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Logo of nihpaAbout Author manuscriptsSubmit a manuscriptHHS Public Access; Author Manuscript; Accepted for publication in peer reviewed journal;
J Surg Res. Author manuscript; available in PMC 2010 December 21.
Published in final edited form as:
PMCID: PMC3005364

The Effect of Portacaval Shunt upon Hepatic Cholesterol Synthesis and Cyclic AMP in Dogs and Baboons1,2


Hepatic cholesterol synthesis, hepatic cyclic AMP, and portal and peripheral insulin and glucagon levels were investigated in nine dogs and three baboons after complete portacaval shunt. Cholesterol synthesis as measured with acetate incorporation was reduced in both species. Hepatic cyclic AMP increased in dogs. Changes in portal and systemic insulin were inconsistent, but hyper-glucagonemia occurred regularly. Diminished hepatic cholesterol synthesis is apparently one factor, although probably not the only one, in the antilipidemic effect of portacaval shunt. This altered cholesterol metabolism may be due to a change in the hormonal environment of the liver caused by portal diversion.


In rats [17, 25], dogs [113, 19, 22, 33, 36], pigs [8, 9], baboons [28, 33], and humans [4, 34, 35] completely diverting portacaval shunt causes a decrease in serum cholesterol. The mechanism of this antilipidemic effect is, however, a matter of dispute. We reported earlier that there was a diminution of hepatic cholesterol synthesis [33] but this effect in dogs has been denied by Coyle [1113] and Guzman [19] and their associates. In this communication, the role of altered hepatic cholesterol synthesis in lowering serum cholesterol has been re-examined in dogs and baboons subjected to portal diversion.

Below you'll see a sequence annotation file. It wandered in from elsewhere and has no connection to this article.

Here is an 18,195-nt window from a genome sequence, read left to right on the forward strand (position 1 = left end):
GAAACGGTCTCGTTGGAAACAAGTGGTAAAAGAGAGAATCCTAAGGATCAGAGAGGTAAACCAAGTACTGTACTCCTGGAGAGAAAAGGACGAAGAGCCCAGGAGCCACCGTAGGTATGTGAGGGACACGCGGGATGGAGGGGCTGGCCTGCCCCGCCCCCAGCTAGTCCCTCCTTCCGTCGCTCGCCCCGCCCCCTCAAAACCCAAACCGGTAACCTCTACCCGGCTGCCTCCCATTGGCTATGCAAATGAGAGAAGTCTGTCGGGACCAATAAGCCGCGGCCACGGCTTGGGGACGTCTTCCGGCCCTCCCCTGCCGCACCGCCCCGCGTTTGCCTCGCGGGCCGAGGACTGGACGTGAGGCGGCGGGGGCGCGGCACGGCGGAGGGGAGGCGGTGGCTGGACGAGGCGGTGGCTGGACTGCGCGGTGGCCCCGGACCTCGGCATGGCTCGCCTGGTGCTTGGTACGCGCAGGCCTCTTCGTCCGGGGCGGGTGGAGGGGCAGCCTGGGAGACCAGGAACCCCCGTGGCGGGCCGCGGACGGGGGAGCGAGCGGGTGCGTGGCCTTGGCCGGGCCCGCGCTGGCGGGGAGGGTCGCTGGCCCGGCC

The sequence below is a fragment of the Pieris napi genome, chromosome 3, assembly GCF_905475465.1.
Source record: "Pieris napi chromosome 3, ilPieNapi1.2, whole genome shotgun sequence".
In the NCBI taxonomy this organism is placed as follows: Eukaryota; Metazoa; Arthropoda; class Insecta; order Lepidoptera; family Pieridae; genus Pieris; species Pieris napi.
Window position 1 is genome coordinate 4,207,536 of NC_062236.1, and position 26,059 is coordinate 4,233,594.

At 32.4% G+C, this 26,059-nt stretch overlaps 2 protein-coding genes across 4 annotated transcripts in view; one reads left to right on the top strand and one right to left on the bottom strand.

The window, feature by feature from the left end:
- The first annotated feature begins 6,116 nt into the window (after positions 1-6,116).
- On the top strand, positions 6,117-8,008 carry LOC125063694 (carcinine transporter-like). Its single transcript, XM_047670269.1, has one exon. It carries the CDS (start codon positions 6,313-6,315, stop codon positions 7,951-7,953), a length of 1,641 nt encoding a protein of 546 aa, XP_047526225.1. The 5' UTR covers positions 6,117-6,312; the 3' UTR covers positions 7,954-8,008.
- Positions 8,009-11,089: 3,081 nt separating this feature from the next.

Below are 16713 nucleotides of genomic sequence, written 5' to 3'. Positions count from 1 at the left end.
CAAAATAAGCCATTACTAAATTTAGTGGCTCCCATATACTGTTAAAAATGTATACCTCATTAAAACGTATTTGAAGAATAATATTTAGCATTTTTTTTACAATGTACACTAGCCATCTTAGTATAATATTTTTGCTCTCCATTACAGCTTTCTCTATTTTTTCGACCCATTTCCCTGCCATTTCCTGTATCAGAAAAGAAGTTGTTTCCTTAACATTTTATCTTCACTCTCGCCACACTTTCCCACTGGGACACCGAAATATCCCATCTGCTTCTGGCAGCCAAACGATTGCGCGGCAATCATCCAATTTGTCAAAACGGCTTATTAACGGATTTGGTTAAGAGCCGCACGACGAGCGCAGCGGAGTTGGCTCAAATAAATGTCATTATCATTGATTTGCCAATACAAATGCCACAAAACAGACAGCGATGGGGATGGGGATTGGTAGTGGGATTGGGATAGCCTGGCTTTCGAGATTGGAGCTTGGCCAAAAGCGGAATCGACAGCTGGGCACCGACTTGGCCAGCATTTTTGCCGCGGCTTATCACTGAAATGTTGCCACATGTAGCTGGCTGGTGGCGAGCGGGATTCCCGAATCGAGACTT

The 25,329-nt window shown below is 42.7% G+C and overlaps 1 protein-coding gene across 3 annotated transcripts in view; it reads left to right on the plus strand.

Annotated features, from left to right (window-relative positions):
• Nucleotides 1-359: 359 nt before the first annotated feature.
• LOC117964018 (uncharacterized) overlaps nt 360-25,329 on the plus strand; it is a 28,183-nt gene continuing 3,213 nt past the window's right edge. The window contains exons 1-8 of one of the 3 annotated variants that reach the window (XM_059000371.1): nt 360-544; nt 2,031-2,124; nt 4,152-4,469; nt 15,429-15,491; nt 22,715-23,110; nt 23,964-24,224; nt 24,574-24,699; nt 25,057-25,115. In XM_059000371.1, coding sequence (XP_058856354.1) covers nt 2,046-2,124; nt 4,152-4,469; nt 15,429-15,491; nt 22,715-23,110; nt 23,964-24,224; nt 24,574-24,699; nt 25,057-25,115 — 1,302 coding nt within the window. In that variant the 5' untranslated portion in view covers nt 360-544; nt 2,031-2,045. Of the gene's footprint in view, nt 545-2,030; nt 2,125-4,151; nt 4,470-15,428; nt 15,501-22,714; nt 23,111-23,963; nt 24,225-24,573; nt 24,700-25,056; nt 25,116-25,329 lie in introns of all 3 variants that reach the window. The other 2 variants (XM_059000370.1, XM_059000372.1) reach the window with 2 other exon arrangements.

Experimental preparation

Nine dogs weighing 12.7 to 31.8 kg had side-to-side portacaval anastomoses with high ligation of the portal vein creating a functional complete end-to-end shunt [33]. Animals were studied and then sacrificed 1 month after operation.